Since this article was written the author has died.
Published Online: 15 SEP 2006
Copyright © 2000 John Wiley & Sons, Ltd. All rights reserved.
Encyclopedia of Analytical Chemistry
How to Cite
Widmer, M. 2006. Gravimetry. Encyclopedia of Analytical Chemistry. .
- Published Online: 15 SEP 2006
Gravimetry is one of the oldest techniques of quantitative analysis. In gravimetry, the analyte is precipitated as a stoichiometrically defined compound. After collecting and drying, the precipitate is weighed on an analytical balance and the analyte is determined from the mass and the known stoichiometry of the analytes in the precipitated compound. Although many instrumental methods have superseded gravimetry it is a very important method for standardization processes. Since calibration is inherent in the relative molecular masses and the stoichiometry of the chemical reaction, it represents one of the few primary methods.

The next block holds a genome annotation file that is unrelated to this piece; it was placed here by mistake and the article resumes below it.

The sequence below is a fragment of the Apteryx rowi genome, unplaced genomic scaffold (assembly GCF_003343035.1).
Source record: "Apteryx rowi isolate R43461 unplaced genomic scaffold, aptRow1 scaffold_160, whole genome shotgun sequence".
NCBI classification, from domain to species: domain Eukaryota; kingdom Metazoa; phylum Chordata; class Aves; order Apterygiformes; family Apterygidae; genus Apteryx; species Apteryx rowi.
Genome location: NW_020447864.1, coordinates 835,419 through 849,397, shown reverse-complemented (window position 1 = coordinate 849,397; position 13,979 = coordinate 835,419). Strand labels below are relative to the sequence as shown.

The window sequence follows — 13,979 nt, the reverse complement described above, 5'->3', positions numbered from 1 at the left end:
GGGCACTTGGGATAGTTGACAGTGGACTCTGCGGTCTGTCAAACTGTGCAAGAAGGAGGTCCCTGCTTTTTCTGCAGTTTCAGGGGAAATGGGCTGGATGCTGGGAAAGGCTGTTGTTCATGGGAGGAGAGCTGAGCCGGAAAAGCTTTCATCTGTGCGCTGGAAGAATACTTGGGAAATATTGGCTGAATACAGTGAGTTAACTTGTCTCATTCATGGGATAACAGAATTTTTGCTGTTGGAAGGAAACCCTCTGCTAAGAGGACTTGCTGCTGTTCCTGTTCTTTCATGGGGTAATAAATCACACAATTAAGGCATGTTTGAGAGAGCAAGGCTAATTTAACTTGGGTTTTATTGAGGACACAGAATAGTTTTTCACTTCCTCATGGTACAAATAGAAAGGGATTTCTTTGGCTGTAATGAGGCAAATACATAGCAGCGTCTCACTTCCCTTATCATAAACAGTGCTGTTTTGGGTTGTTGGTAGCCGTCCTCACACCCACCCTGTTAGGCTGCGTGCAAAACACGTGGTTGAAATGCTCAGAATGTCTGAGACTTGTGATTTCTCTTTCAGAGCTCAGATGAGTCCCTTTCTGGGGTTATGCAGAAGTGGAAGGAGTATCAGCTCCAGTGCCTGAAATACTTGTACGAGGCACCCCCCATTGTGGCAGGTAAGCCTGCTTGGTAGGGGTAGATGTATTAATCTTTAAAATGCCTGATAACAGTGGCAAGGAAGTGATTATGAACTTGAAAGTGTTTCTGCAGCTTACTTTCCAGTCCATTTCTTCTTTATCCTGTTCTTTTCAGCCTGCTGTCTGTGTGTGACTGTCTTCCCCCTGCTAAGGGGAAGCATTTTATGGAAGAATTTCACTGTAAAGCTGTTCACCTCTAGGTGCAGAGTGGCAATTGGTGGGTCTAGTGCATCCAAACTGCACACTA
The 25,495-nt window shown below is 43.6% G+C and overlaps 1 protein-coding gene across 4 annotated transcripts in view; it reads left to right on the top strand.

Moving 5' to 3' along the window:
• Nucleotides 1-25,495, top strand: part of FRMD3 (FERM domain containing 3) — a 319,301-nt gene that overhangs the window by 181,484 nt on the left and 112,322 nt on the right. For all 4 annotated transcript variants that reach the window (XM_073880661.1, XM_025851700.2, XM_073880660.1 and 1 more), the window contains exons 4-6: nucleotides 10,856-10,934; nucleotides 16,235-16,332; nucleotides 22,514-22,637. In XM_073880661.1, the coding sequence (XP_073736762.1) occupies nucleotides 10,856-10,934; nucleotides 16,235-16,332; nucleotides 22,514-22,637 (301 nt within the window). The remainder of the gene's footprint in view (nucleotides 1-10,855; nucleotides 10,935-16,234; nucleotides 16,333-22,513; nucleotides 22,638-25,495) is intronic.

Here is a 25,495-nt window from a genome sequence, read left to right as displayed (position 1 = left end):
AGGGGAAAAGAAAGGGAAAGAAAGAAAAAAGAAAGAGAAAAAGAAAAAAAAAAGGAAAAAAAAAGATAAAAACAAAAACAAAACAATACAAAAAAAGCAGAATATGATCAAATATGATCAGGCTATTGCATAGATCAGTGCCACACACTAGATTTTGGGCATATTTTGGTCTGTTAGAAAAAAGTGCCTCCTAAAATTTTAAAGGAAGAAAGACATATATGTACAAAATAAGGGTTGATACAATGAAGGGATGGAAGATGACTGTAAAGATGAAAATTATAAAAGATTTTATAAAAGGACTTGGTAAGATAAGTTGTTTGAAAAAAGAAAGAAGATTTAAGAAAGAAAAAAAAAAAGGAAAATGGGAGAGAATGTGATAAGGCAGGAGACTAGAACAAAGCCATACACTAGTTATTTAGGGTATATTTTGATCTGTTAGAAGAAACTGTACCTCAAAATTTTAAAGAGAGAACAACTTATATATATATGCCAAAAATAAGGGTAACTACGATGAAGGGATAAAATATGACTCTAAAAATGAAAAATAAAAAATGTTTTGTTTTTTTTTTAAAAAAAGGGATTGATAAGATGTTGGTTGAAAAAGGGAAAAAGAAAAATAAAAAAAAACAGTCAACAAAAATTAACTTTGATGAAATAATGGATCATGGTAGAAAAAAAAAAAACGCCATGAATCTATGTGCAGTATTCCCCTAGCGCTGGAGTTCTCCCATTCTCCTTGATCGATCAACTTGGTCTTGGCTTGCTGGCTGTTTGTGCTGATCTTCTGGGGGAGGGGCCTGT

As a closely related method, electrogravimetry is also considered. In electrogravimetry the analyte is deposited on a metal, for example a platinum electrode, by electrolysis with a controlled current and its mass is evaluated from the weight difference of the electrode before and after electrolysis. Electroseparation of two analytes is feasible by judicious choice of the electrode potential.